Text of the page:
Ernest Hemingway: Three Stories and Ten Poems

(493 words)

Ernest Hemingway's Three Stories and Ten Poems (1923) is the author's first published book. Published in Paris in an edition of 300 copies, it contained only 58 pages, yet it helped to establish Hemingway as one of the leading talents of the Modernist movement.

The first story, “Up in Michigan,” was pronounced unpublishable by Gertrude Stein because of its frank description of rape. The story of Liz Coates's brutal sexual initiation by blacksmith Jim Gilmore displays some Steinian repetitions, but it also illustrates the beginnings of Hemingway's own distinctive prose style.

The third story, “My Old Man,” is often considered as showing the influence of Sherwood Anderson because of its resemblance to “I …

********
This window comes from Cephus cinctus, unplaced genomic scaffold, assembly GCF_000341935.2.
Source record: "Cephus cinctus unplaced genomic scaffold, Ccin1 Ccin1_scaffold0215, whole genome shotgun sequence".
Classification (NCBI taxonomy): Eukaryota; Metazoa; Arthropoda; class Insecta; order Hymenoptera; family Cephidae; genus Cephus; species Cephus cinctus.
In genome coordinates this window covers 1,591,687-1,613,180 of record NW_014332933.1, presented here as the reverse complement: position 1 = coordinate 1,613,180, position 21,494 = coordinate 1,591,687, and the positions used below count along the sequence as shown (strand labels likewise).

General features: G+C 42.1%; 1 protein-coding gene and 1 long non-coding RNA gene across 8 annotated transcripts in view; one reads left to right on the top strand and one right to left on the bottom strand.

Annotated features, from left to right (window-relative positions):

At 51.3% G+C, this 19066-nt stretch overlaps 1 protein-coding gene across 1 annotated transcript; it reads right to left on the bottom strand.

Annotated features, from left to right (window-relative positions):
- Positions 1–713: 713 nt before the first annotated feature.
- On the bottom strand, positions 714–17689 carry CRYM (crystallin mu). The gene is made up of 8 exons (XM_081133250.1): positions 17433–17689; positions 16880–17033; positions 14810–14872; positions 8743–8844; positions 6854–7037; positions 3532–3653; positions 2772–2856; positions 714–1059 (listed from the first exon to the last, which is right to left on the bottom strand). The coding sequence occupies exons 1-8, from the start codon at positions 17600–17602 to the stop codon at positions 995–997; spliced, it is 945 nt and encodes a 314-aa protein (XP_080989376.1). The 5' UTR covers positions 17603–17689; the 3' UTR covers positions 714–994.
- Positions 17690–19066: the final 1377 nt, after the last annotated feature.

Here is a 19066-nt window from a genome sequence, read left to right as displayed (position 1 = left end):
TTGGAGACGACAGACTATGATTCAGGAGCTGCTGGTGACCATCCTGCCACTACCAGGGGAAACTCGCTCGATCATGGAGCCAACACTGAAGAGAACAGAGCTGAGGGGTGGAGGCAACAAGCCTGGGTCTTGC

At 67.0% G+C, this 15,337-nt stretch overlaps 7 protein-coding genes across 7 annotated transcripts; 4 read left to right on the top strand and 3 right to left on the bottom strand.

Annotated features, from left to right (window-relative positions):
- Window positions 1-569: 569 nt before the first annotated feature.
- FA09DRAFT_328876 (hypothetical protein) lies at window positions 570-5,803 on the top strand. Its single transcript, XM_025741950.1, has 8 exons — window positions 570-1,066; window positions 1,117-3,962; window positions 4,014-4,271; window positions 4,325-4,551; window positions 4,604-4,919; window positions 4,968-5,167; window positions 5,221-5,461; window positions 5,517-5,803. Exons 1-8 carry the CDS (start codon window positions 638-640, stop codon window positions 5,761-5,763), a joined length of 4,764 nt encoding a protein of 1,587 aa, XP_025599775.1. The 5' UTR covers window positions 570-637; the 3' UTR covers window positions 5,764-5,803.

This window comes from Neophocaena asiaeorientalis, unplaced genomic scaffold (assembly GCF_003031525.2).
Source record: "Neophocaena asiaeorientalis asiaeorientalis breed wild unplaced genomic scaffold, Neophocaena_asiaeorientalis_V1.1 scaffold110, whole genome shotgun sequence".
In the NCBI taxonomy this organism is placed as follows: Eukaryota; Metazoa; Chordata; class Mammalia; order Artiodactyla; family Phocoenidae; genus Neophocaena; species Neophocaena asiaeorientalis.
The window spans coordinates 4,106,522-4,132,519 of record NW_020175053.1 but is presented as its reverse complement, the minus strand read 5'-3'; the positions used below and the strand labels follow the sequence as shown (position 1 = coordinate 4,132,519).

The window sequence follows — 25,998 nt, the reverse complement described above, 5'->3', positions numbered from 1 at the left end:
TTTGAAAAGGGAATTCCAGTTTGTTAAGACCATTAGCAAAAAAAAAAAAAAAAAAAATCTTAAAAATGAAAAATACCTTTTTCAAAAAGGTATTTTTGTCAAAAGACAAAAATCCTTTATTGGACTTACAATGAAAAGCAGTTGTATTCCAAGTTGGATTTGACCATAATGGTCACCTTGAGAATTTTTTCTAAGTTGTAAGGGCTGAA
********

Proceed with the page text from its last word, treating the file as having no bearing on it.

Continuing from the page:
Please log in to consult the article in its entirety. If you are a member (student of staff) of a subscribing institution (see List), you should be able to access the LE on campus directly (without the need to log in), and off-campus either via the institutional log in we offer, or via your institution's remote access facilities, or by creating a personal user account with your institutional email address. If you are not a member of a subscribing institution, you will need to purchase a personal subscription. For more information on how to subscribe as an individual user, please see under Individual Subcriptions.

Fleming, Robert E.. "Three Stories and Ten Poems". The Literary Encyclopedia. First published 16 March 2001
[, accessed 25 September 2016.]